People around the world are turning to machines as a new religion.
Some religious organizations, like the Turing Church founded in 2011, are based on the notion that AI will put human beings on a par with God-like aliens by giving them super intelligence.
An expert in human-computer interaction toldthat such individuals who are following AI-powered prophets may believe the tech is ‘alive.’
The personalized, intelligent-seeming responses offered by bots, such as ChatGPT, are also luring people to seek meaning from the technology, Lars Holmquist, a professor of design and innovation at Nottingham Trent University, told.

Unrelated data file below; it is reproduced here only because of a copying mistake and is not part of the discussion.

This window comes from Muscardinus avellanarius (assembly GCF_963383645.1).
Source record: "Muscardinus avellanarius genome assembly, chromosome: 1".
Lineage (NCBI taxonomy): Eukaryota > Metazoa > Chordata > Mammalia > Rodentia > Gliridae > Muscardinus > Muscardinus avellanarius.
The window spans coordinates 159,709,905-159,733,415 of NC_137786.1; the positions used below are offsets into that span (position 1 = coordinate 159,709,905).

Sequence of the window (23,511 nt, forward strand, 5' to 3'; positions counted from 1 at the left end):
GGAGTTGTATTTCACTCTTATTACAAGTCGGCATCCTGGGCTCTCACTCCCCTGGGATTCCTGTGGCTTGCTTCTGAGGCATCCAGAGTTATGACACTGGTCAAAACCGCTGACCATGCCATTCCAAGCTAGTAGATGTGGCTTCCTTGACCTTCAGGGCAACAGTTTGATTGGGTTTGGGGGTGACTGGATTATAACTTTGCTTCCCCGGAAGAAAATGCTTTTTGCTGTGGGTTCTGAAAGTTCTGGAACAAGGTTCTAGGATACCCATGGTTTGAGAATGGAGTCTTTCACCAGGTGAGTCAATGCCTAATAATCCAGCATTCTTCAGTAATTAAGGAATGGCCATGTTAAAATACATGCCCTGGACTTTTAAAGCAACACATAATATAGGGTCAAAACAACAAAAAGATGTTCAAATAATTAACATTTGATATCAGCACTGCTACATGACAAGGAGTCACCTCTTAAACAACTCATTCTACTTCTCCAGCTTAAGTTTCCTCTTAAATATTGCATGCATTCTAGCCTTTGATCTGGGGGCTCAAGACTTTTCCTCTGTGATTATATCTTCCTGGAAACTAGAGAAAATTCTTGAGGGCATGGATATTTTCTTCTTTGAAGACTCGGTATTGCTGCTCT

Holmquist said: ‘The results of generative AI are very open for interpretation, so people can read anything into them.
‘Psychologists have historically proven that humans interpret their interactions with computers like real social relationships. So it’s very possible that people are using AI to find meaning and guidance, much like from religious scriptures, even though there may be no actual meaning there.
‘There have also been examples of people interpreting AI chatbots as being conscious – which they most definitely are not – which raises very interesting theological issues for those who believe humans are a unique creation.’
Robot priest Mindar is six feet four inches tall and has been reciting the Heart Sutra mantra to pilgrims since 2019 at a Buddhist temple in Kyoto, Japan.